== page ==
• Publication
    The Evolving Role of the Planning Function: International Experience and Reform Options for India
    (World Bank, Washington, DC, 2021-11-01) World Bank
    This note presents the main trends in strategic planning across public sector administrations in seven countries: Australia, Canada, Brazil, Mexico, Malaysia, South Korea, and Colombia. It was prepared in response to the Indian Government's interest in understanding the emerging trends in the evolution of strategic planning in a range of countries and effectively adapting this function across public administration at the national and subnational levels.
  • Publication
    ID4D Country Diagnostic: Central African Republic
    (World Bank, Washington, DC, 2021-10-19) World Bank
    This diagnostic has been conducted with the sole purpose of serving the ongoing development of social protection policy in the country. It is the Bank’s hope that the report will be useful for social protection policy development as intended. The Bank has not agreed with the government to invest in the civil registration and identification sector. The government may consider the use of this report for the activities it will undertake to seek support from the international donor community for such an investment. The report is organized into the following sections: section one gives introduction. Section two examines the identity ecosystem in Central African Republic (CAR) and presents the stakeholders on the supply and demand sides, the identity schemes, the legal framework, and the specific post-crisis identity context; and section three presents the analysis conducted by the World Bank Group and details the main recommendations to build on so social protection actors can promote an efficient and reliable identity ecosystem that can serve the entire Central African population, starting from the most vulnerable.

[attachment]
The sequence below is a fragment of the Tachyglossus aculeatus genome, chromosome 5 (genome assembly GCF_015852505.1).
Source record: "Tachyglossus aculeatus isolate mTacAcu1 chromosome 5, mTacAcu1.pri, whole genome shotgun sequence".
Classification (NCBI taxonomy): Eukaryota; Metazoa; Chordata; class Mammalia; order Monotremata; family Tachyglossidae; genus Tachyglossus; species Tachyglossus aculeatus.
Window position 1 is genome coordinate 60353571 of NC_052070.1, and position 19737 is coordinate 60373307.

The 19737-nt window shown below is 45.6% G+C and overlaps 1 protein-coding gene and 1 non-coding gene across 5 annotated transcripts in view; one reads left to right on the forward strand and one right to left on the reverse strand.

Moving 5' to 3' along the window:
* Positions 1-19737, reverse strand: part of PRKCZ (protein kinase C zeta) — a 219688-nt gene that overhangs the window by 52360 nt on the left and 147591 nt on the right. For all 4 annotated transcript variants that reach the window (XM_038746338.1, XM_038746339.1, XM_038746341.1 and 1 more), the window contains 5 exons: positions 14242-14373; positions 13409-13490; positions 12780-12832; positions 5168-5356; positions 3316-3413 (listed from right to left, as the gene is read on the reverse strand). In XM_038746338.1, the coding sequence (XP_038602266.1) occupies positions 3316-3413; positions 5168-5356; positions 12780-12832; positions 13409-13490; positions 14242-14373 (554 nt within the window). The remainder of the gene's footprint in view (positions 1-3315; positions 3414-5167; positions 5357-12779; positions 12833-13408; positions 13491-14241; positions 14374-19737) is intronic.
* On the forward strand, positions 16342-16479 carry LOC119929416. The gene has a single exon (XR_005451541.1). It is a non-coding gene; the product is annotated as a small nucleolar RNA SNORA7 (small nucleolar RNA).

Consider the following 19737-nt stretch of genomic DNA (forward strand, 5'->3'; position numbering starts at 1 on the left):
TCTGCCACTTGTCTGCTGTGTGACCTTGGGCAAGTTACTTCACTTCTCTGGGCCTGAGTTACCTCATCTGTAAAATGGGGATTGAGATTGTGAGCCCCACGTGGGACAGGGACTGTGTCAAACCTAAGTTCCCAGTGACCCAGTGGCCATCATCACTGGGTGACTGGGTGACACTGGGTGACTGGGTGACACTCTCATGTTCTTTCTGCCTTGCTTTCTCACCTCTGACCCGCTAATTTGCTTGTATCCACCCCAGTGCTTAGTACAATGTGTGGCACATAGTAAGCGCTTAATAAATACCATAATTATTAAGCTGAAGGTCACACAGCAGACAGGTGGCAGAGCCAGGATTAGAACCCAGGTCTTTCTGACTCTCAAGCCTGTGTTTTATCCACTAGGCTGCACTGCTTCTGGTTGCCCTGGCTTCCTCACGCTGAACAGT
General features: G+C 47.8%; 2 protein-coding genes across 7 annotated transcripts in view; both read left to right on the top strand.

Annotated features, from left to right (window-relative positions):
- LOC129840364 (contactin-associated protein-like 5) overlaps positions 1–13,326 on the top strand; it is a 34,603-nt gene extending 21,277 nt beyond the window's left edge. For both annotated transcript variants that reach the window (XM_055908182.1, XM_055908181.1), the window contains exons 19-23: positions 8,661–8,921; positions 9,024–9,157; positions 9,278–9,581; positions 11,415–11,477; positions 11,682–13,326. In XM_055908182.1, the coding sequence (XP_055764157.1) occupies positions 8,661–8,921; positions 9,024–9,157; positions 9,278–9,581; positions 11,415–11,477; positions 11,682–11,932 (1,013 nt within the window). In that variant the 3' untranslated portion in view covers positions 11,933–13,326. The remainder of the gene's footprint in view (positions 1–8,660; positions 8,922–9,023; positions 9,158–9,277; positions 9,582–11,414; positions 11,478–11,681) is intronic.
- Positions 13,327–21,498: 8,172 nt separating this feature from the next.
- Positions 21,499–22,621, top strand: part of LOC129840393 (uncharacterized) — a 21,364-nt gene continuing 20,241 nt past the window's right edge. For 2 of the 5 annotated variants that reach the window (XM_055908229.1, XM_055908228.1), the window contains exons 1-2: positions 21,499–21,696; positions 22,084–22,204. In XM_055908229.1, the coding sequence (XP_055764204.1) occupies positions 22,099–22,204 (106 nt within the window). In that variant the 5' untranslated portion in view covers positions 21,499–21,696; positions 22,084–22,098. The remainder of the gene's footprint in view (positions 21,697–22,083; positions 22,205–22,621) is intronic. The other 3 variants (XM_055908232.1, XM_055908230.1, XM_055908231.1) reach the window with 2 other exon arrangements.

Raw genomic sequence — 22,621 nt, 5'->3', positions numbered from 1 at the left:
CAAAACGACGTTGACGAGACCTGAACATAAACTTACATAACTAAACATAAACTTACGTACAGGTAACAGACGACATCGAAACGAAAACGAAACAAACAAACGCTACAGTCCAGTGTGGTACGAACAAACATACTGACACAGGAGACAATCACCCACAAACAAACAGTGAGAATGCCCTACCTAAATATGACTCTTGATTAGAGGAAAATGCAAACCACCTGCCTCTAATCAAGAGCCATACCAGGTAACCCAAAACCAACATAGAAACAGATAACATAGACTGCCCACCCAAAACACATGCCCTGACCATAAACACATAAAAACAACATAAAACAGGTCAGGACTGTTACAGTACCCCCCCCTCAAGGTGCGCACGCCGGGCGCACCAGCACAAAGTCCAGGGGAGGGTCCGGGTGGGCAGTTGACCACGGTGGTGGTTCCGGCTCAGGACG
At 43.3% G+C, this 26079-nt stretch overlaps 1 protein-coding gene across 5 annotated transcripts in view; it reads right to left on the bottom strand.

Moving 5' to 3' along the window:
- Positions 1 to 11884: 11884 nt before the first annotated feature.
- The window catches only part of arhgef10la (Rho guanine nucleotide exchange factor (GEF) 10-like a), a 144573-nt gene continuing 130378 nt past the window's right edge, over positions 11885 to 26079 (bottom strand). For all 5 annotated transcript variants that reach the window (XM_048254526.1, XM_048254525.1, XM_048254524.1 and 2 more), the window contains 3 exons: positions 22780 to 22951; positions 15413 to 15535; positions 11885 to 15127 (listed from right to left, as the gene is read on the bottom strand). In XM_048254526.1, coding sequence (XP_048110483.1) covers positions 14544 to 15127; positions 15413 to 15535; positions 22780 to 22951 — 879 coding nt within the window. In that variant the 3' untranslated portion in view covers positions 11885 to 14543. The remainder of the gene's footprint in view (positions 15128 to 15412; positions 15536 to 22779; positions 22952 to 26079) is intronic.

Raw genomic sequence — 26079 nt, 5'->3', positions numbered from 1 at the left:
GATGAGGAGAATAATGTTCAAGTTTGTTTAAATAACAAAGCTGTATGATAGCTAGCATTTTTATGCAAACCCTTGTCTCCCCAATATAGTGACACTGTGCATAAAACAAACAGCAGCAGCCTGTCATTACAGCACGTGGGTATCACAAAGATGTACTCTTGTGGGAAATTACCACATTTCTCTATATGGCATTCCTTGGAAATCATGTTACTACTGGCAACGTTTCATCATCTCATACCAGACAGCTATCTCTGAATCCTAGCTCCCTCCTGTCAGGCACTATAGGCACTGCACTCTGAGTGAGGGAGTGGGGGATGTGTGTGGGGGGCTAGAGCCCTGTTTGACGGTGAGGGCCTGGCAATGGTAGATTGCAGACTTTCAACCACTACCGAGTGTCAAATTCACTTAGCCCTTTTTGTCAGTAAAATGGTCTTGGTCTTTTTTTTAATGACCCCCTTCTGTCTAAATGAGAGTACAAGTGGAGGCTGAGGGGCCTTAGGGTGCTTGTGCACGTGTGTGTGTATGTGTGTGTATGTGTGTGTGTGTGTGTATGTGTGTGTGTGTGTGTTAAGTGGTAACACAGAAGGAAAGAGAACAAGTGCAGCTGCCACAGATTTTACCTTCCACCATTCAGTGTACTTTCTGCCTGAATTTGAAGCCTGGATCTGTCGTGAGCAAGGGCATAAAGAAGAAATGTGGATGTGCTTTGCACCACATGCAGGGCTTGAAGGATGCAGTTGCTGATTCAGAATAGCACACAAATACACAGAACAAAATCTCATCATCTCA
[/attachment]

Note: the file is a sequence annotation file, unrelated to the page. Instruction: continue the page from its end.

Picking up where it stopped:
• Publication
    Delivering Together: Using Indonesia's Village Law to Optimize Frontline Service Delivery
    (World Bank, Washington, DC, 2021-08-19) World Bank
    Over the past twenty years, Indonesia has pursued an ambitious policy agenda for decentralization. Indonesia's subnational governments play a key role in providing frontline services. In 2014, Indonesia's Village Law ushered in a new chapter in the country's decentralization agenda. The law establishes a legal and financial foundation for villages to contribute to Indonesia's rural development. In 2020, village transfers accounted for around ten percent of all subnational transfers, playing an important role in Indonesia's Coronavirus (COVID-19) response strategy. Despite these positive results, several frontier issues in the overall decentralization agenda hinder villages' contributing potential to improving frontline service delivery. This report categorizes these structural challenges into four broad categories of regulatory challenges, coordination gaps, limited capacity building systems, and fragmentation in accountability systems. The report aims to show how overcoming these structural challenges can enable the government to institutionalize systems of accountability and participation into its wider service delivery framework.